Nathan Gallinger (d.1886) immigrated to the United States from Bavaria in the 1840s. He settled in Somerset, Ohio, before moving to Pittsburgh in 1850 to open a dry goods store downtown. By 1854, Gallinger also owned a jewelry and brokerage business.
The young Jewish community of Pittsburgh was beginning to establish basic institutions at that time. Gallinger was among the first officers of the Bes Almon Society, a burial society considered to be the first Jewish communal organization in the city. Along with the Franks, the Strassburgers and other families, he also helped found the first congregation.
Nathan married Sarah Katzenstein Gallinger (1822-1904) of Aschenhausen, Saxe-Weimer, Germany. She was one of the first officers of the Hebrew Ladies’ Aid Society. They had eight children, Samuel, Joseph, Caroline, Abraham, Jacob, Ella, Rachel and Meyer.
Their oldest child, Samuel Gallinger, was about 16 when the Civil War began, and he joined the Union Army. His brother Joseph Gallinger, who was only 14 at the time, apparently lied about his age to join the 123rd Infantry, B Company.
Upon their return after the war, the brothers opened Gallinger & Company, a “glassware and lamp goods” store downtown. Samuel Gallinger (1845-1910) married Sarah Kraus (1852-1938). They had six children, Meyer, Frank, Horace, Blanche, Millie and Nathan.
After courting for months at social events in Pittsburgh, Horace Greely Gallinger (1874-1942) and Antoinette Ohlman (1878-1957) were married by Rodef Shalom Rabbi Reverend Lippman Meyer in 1901 at the Commercial Hotel in Meadville. “The wedding occurred in the large main parlor, which was banked at the front with foliage, with garlands of smilax and beautiful reliefs of roses, with the initials of the two families, “O. G.,” in evergreen suspended above,” read a wedding notice in various newspapers.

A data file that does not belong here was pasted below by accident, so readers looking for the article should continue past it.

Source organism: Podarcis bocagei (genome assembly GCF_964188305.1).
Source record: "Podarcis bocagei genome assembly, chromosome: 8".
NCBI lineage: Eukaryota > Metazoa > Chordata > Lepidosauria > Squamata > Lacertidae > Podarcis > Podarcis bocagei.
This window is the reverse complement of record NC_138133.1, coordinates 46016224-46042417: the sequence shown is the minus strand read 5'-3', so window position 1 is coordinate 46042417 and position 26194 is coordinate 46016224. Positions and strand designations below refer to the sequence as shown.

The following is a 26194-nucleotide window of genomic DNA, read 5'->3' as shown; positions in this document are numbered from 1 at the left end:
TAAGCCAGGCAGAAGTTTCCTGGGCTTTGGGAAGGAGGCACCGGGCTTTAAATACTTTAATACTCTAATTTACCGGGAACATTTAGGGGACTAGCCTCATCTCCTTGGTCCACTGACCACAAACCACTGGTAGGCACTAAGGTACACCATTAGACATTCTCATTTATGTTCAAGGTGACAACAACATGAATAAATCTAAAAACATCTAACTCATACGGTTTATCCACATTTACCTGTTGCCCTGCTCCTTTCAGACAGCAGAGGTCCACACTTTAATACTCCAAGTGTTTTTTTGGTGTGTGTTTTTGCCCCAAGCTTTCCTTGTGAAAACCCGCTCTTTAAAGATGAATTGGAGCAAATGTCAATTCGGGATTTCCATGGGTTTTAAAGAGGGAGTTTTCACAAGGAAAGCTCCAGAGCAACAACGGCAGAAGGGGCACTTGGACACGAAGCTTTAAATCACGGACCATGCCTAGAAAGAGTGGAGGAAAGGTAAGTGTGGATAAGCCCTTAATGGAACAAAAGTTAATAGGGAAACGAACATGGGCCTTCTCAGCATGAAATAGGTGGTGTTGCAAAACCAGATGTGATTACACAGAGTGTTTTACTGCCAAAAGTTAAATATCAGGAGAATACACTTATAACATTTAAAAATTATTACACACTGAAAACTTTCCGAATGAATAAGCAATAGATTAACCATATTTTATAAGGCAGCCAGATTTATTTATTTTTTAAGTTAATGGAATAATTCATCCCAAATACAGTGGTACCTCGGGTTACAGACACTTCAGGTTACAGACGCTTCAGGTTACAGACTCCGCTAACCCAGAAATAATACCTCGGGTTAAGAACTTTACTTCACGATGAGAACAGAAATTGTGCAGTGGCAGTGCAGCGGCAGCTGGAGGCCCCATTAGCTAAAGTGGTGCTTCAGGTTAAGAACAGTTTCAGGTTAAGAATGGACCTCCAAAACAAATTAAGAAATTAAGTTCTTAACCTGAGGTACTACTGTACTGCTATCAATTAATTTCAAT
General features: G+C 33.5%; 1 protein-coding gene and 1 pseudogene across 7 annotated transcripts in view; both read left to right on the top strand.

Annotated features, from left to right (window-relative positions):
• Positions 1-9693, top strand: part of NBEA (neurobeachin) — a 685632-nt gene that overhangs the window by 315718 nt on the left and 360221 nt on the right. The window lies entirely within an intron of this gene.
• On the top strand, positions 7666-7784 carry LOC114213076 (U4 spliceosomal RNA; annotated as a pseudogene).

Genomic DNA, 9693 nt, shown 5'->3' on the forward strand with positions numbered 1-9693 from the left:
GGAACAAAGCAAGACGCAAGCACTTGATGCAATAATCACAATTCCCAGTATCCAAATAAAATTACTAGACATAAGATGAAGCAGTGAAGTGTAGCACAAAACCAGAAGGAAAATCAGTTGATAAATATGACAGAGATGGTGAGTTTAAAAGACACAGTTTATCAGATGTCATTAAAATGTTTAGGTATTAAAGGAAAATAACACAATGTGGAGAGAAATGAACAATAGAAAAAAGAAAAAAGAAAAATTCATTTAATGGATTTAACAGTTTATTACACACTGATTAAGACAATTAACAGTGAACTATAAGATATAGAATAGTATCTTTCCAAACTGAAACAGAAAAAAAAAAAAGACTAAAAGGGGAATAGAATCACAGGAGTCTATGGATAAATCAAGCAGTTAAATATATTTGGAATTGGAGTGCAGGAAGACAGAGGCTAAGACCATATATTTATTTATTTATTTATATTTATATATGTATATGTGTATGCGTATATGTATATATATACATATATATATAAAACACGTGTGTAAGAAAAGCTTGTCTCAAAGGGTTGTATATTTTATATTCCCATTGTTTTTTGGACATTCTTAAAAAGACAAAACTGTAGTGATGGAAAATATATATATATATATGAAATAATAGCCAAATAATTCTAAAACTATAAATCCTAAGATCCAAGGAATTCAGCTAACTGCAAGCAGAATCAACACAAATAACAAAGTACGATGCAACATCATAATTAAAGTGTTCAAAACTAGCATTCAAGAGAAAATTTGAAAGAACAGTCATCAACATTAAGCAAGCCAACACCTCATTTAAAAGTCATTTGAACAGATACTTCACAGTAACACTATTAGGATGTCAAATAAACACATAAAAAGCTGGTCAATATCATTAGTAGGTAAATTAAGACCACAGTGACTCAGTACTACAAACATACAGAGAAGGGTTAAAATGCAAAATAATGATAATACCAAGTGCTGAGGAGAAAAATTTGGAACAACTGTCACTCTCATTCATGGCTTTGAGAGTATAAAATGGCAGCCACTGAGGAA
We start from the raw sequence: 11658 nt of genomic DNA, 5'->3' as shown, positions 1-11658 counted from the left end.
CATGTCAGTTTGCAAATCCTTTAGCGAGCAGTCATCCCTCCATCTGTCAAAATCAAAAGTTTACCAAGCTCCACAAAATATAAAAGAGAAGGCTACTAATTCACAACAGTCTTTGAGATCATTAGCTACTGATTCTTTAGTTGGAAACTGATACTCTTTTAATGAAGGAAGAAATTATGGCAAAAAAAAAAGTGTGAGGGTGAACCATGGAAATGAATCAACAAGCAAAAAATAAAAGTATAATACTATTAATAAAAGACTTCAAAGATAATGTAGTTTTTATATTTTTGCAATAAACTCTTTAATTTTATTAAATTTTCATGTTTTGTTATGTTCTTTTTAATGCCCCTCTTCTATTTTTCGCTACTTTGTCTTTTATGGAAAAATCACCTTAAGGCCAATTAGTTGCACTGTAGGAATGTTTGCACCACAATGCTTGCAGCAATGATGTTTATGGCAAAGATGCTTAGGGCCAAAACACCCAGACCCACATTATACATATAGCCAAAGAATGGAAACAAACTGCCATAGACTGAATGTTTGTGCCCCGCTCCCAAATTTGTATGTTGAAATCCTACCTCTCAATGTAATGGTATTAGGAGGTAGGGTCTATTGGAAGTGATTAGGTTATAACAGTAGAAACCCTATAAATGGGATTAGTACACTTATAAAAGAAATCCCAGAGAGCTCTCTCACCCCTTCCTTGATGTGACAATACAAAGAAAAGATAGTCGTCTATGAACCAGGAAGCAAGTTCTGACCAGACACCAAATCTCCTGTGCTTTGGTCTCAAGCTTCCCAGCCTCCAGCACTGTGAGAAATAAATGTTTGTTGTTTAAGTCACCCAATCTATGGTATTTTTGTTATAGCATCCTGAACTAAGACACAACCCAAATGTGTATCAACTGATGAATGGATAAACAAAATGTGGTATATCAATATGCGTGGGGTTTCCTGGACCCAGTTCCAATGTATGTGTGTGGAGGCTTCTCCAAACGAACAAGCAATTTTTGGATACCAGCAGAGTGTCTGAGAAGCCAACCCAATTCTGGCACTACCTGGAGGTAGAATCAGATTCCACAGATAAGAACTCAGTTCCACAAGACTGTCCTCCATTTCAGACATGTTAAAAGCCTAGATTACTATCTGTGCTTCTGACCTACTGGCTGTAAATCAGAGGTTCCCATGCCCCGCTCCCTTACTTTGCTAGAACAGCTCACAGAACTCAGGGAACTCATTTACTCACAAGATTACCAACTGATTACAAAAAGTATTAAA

Horace and Antoinette Gallinger had two daughters, Ruth and Marion. The family lived in Allegheny City for a time before moving to Squirrel Hill. Gallinger started the Iron City Laundry in McKees Rocks in 1903 before going into the real estate business.
In 1928, Horace and Nettie Gallinger were among the 63 guests who sailed to Paris to celebrate the silver anniversary of the drug store magnate Walter and Mollie May. The “May party,” as it was called, made national news. Local papers described it as being “one of the most unique and costly entertainments ever held in the history of Pittsburgh.”
The Gallinger and Ohlman families were further intertwined in 1901 when Horace’s sister Millie Garfield Gallinger married Antoinette’s brother Albert Nathan Ohlman.